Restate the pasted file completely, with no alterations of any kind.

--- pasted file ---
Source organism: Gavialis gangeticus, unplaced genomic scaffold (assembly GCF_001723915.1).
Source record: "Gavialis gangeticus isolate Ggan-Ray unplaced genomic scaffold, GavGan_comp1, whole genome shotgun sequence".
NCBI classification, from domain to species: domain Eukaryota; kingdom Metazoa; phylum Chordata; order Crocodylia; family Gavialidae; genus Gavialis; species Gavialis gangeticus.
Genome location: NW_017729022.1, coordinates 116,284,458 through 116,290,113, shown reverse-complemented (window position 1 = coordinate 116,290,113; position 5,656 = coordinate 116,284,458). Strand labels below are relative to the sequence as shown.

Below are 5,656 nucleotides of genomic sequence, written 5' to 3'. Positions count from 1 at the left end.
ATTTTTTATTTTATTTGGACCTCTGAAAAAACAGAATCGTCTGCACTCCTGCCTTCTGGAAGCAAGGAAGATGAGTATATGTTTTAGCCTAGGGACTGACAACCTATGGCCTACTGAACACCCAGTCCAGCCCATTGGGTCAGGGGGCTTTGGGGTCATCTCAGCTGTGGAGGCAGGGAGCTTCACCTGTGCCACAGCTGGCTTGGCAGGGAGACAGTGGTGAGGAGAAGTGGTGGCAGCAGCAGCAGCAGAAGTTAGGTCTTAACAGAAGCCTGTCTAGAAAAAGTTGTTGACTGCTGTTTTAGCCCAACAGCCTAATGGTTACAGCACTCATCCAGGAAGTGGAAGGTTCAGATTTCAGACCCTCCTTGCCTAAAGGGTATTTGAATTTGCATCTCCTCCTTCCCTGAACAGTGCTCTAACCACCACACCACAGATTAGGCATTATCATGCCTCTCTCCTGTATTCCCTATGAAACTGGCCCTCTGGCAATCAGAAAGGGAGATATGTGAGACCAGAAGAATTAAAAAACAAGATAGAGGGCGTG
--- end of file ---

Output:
Source organism: Gavialis gangeticus, unplaced genomic scaffold (assembly GCF_001723915.1).
Source record: "Gavialis gangeticus isolate Ggan-Ray unplaced genomic scaffold, GavGan_comp1, whole genome shotgun sequence".
NCBI classification, from domain to species: domain Eukaryota; kingdom Metazoa; phylum Chordata; order Crocodylia; family Gavialidae; genus Gavialis; species Gavialis gangeticus.
Genome location: NW_017729022.1, coordinates 116,284,458 through 116,290,113, shown reverse-complemented (window position 1 = coordinate 116,290,113; position 5,656 = coordinate 116,284,458). Strand labels below are relative to the sequence as shown.

Below are 5,656 nucleotides of genomic sequence, written 5' to 3'. Positions count from 1 at the left end.
ATTTTTTATTTTATTTGGACCTCTGAAAAAACAGAATCGTCTGCACTCCTGCCTTCTGGAAGCAAGGAAGATGAGTATATGTTTTAGCCTAGGGACTGACAACCTATGGCCTACTGAACACCCAGTCCAGCCCATTGGGTCAGGGGGCTTTGGGGTCATCTCAGCTGTGGAGGCAGGGAGCTTCACCTGTGCCACAGCTGGCTTGGCAGGGAGACAGTGGTGAGGAGAAGTGGTGGCAGCAGCAGCAGCAGAAGTTAGGTCTTAACAGAAGCCTGTCTAGAAAAAGTTGTTGACTGCTGTTTTAGCCCAACAGCCTAATGGTTACAGCACTCATCCAGGAAGTGGAAGGTTCAGATTTCAGACCCTCCTTGCCTAAAGGGTATTTGAATTTGCATCTCCTCCTTCCCTGAACAGTGCTCTAACCACCACACCACAGATTAGGCATTATCATGCCTCTCTCCTGTATTCCCTATGAAACTGGCCCTCTGGCAATCAGAAAGGGAGATATGTGAGACCAGAAGAATTAAAAAACAAGATAGAGGGCGTG